Prostate cancer is extremely common and the causes are unknown. The cancer is formed in the prostate, which is a small gland found in the pelvis of men. It is located between the penis and the bladder and surrounds the urethra. Some types of cancer grow slowly in the prostate and as it’s initially confined to that area, may not cause serious harm. Other types of prostate cancer however are more serious and aggressive and the chances of spreading are much higher.
Prostate cancer is extremely common and the causes are unknown
When prostate cancer does start spreading to other parts of the body (metasize), the cancer cells move through the blood stream or the body’s immune system.
This can form tumours in the nearby organs and the cancer can spread to other parts of the body but mostly it spreads to the bones.
According to Prostate Cancer UK, more than four out of five men (80 percent) with advanced prostate cancer will have cancer spread to their bones.
It is vital to understand the prostate changes, symptoms, conditions and possibly a PSA screening test.
As men get older so their risk of prostate cancer increases. Men aged over 50 years old are more prone to the disease with the average age for men being diagnosed is between 65 and 69 years.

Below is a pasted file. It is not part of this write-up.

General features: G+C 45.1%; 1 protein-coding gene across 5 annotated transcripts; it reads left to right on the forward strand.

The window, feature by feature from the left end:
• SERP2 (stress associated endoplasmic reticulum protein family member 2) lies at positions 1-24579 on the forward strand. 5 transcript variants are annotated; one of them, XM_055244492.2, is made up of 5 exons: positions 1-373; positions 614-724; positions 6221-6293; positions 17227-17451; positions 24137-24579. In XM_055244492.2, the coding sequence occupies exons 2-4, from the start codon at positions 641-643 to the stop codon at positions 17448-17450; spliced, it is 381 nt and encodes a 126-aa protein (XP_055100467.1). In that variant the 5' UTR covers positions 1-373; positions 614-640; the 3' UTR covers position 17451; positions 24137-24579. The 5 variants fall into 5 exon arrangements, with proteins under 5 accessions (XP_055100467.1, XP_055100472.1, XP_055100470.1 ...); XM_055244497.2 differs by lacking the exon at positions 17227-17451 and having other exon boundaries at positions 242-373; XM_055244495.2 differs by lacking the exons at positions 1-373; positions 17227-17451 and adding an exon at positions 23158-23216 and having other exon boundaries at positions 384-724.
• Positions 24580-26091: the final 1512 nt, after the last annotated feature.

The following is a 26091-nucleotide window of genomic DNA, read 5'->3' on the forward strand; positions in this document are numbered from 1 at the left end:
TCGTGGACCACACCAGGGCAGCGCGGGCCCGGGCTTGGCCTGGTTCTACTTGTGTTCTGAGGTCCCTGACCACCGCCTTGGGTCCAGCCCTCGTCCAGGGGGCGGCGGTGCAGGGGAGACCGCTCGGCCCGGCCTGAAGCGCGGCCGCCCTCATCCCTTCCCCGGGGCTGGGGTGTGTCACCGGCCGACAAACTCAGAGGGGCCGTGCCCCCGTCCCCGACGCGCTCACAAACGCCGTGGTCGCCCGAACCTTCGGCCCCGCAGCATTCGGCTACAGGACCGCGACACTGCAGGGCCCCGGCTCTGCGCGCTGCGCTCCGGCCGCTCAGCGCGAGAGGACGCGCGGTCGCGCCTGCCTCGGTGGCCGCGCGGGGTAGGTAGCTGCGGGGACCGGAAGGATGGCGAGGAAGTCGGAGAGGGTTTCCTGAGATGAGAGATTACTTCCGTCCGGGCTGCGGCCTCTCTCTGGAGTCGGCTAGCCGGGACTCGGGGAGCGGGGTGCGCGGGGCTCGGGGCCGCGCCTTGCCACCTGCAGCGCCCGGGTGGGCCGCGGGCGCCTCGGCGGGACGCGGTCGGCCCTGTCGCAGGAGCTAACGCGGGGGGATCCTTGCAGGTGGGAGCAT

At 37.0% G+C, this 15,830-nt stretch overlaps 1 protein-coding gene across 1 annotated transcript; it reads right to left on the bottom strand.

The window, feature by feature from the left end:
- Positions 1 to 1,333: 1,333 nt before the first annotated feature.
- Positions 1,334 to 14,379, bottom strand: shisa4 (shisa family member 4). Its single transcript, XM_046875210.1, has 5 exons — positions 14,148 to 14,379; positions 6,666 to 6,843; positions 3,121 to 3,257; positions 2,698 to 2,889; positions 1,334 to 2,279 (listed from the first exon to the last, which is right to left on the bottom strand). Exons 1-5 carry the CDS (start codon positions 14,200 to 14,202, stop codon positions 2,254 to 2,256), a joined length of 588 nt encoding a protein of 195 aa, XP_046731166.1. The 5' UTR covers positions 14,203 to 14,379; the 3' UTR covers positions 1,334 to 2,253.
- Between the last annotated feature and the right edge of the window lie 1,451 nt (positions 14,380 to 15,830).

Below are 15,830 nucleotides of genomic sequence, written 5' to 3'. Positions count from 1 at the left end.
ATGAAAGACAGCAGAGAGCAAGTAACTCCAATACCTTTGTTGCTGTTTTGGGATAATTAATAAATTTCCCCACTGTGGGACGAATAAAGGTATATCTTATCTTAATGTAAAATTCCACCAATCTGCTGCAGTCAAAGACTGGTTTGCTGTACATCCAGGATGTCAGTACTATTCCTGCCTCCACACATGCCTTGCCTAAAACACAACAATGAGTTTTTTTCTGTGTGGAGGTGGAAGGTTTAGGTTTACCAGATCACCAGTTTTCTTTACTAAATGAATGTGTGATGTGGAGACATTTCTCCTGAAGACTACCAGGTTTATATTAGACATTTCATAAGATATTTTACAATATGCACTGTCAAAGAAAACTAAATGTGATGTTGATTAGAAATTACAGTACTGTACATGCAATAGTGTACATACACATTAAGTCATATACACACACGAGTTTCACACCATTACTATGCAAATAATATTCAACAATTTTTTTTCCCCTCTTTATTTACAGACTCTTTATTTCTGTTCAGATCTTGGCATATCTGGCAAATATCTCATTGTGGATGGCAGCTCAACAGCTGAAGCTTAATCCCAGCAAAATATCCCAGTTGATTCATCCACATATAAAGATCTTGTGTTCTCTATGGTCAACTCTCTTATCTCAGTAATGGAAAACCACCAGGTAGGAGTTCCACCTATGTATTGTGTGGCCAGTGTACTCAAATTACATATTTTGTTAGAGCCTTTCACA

Having a family history of prostate cancer puts you more at risk and is more prevalent in men with afro-caribbean heritage.
Major symptoms to look out for include:
- Loss of bladder control
- Burning pain whilst urinating
- An increase frequency of urinating at night
- Difficulty urinating, or trouble starting and stopping whilst urinating
- Blood in urine and semen
- Erectile dysfunction
- Pain when ejaculating
PSA tests could detect early stages of cancer. A rise in the PSA level in the blood could be an indicator of prostate cancer and this can be detected by a PSA screening.
A 2018 study by cancer.net discussed better researching to improve PSA testing by having a more specific and precise test.
Improved testing in healthy men screened for prostate cancer, could mean finding and treating earlier.
It’s normal for men to have traces of PSA in their blood however having a high level could be a sign of cancer.
If you have noticed any change in your urinary habits or any of the above symptoms it is highly advisable to speak with your GP.
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